Quinn, Malcolm (2006) Practice-Led Research and the Engagement With Truth. In: Proceeds of Reflections on Creativity. Duncan of Jordanstone College, Dundee University. ISBN 1899837566
|Type of Research:||Book Section|
This paper offers the thesis that practice-led research in art and design should propose changes to those relations of knowledge that currently ensure the integrity of practice and the neutrality and objectivity of theory. I assert that the 'common ground' of theory and practice can be located within a structure of identification that binds the practitioner to the analyst or theorist of practice. I offer an example of one theorist (Slavoj Zizek) who has instituted a game with this structure of identification of theorist and art object, a game that is necessarily limited by conditions for the 'practice of theory' in the humanities. A way beyond these limitations is suggested in a discussion of Lars von Trier's film 'The Five Obstructions' (2004). This film makes a series of displacements of the integrity of practice within the forms of identification that structure the engagements of Lars von Trier and Jorgen Leth.
|Additional Information (Publicly available):||
Politics and aesthetics, art and the social bond, psychoanalytic models of the social bond
Dr Malcolm Quinn (PhD and MA RCA) is Reader in Critical Practice and Research Co-Ordinator at Wimbledon College of Art, where he leads the 'Agendas, Agendas, Agendas' research initiative. His writing deals with relations of aesthetics, politics and social structures, with particular emphasis on psychoanalytic models of the social bond. He is a member of the AHRC College and an editor of Journal for Lacanian Studies.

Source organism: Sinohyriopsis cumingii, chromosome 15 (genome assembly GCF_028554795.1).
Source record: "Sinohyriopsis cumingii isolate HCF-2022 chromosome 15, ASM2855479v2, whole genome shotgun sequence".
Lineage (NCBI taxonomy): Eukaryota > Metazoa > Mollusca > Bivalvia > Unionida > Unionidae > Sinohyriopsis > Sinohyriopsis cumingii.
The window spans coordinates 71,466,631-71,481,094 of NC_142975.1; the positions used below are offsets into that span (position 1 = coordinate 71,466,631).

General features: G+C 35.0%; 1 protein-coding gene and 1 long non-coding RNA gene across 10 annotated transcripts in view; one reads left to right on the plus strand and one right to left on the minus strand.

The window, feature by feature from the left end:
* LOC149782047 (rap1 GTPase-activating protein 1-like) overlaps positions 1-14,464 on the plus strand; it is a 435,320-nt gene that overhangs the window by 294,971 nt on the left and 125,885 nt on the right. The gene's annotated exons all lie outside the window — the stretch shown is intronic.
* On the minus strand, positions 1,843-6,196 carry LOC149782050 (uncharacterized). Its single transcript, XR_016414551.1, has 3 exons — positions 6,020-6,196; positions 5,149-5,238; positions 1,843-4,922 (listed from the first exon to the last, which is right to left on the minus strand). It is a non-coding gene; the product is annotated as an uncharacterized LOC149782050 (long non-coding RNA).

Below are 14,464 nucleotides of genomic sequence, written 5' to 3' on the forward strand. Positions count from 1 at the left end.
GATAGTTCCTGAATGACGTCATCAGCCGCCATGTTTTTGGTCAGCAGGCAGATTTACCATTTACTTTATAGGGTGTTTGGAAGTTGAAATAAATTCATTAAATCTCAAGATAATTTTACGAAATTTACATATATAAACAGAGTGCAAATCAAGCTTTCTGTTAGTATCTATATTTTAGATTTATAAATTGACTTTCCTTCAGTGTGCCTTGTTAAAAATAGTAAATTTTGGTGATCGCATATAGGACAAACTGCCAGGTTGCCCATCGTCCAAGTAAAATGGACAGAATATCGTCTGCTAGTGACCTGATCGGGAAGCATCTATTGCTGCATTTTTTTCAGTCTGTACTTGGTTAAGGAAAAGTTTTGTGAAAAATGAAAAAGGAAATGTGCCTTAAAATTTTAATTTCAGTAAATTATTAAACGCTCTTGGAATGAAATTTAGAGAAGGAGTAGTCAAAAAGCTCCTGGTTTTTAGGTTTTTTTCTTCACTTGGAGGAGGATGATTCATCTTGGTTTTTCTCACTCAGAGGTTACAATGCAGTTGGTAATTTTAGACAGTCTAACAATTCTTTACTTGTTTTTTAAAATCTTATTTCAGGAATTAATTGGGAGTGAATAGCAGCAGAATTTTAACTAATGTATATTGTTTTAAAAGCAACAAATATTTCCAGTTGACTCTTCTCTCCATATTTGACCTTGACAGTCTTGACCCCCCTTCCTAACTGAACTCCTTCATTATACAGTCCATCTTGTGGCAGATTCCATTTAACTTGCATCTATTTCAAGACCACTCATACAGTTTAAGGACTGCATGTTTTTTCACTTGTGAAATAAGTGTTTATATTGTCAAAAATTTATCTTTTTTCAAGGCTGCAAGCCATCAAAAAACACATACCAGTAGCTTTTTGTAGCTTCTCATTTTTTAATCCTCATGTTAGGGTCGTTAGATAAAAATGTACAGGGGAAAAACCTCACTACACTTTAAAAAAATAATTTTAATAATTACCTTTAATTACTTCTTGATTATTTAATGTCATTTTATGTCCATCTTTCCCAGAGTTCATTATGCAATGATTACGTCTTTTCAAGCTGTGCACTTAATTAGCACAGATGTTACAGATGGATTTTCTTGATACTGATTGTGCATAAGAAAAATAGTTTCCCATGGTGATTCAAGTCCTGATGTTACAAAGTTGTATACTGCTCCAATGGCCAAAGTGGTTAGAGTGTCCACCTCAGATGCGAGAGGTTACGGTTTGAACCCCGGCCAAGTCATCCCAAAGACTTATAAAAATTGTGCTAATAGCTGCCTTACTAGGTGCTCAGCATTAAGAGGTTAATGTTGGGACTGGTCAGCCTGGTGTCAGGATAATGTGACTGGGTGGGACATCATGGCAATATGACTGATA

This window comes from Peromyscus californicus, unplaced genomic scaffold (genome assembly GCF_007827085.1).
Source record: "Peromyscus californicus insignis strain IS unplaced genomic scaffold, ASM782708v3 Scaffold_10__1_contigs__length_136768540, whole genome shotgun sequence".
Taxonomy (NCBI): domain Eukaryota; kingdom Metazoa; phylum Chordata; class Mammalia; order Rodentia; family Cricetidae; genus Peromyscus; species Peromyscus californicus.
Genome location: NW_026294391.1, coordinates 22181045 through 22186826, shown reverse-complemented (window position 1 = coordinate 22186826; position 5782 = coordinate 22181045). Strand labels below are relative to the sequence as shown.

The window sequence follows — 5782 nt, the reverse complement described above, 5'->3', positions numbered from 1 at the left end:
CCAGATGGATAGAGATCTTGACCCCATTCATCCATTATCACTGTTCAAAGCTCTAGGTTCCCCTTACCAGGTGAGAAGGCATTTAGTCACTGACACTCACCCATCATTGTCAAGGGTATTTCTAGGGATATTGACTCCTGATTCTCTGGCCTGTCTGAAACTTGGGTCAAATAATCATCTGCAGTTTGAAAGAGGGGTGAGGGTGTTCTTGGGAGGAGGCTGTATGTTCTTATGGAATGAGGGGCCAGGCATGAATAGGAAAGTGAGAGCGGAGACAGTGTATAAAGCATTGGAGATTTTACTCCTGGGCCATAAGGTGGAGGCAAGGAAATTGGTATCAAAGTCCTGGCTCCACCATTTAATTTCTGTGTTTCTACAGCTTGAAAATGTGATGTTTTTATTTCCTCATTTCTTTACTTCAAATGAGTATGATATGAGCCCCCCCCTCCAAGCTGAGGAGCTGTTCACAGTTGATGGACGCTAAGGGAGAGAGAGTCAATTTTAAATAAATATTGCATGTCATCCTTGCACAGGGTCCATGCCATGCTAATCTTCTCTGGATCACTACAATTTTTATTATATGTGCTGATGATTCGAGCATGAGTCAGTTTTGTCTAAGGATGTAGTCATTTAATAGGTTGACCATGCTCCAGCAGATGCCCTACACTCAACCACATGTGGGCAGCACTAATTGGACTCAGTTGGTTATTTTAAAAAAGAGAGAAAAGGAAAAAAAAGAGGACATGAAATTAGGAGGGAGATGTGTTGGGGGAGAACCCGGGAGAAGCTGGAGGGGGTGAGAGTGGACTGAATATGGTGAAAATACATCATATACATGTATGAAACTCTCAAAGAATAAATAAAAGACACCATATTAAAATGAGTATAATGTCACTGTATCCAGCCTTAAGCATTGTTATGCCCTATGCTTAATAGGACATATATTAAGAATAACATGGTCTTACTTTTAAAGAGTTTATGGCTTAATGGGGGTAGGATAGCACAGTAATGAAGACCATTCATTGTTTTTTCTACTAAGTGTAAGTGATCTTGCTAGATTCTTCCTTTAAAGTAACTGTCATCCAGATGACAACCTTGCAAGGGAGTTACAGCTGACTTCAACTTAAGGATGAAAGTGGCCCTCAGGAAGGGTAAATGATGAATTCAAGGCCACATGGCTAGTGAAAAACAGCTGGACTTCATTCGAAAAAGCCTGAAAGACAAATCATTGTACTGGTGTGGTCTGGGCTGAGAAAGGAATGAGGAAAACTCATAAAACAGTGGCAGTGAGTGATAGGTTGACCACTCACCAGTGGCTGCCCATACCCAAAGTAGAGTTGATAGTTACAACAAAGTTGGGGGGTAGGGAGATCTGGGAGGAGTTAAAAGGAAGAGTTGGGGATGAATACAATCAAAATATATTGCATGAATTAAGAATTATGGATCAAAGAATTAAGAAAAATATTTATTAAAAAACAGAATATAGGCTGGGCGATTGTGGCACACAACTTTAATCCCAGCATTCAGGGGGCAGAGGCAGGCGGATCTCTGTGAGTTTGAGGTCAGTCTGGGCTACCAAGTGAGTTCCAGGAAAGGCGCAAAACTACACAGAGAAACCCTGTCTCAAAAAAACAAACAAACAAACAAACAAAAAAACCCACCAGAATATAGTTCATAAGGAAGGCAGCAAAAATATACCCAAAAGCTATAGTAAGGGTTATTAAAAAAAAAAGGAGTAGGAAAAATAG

Current research is focused on art and the social bond, employing the psychoanalytic model set out in Jacques Lacan's theory of four discourses, in his Seminar XVII (1969-70). The four discourses of the Master, the University, the Hysteric and the Analyst, express four different forms of the social bond. The four discourses are logical (i.e. not existential) forms of the social bond, constructed from Lacan's critique of the Oedipus myth (the father as the origin of the social bond) and of the myth of the commodity (calculation as basis of spectacular social links). An analysis of the relationship of art practice and Lacan's four discourses is the subject of a seminar I am running with Dr Sharon Kivland at the Institute of Germanic and Romance Studies, Birkbeck. Another outcome of this strand of research, is a review essay in Journal for Lacanian Studies dealing with two recent books, a new translation of Seminar XVII, The Other Side of Psychoanalysis: The Seminar of Jacques Lacan Book XVII, edited by Jacques-Alain Miller, translated with notes by Russell Grigg, New York and London: WW Norton and Co. 2007, and a book of essays Jacques Lacan and the Other Side of Psychoanalysis : Reflections on Seminar XVII, Justin Clemens and Russell Grigg (eds.) Durham and London: Duke University Press 2006.
|Publisher/Broadcaster/Company:||Duncan of Jordanstone College, Dundee University|
|Your affiliations with UAL:||Colleges > Wimbledon College of Arts|
|Date:||22 April 2006|
|Related Websites:||http://www.malcolmquinn.com, http://informationenvironments.academia.edu/MalcolmQuinn, http://www.textandwork.org.uk|
|Date Deposited:||27 Nov 2009 00:13|
|Last Modified:||04 Sep 2015 21:17|
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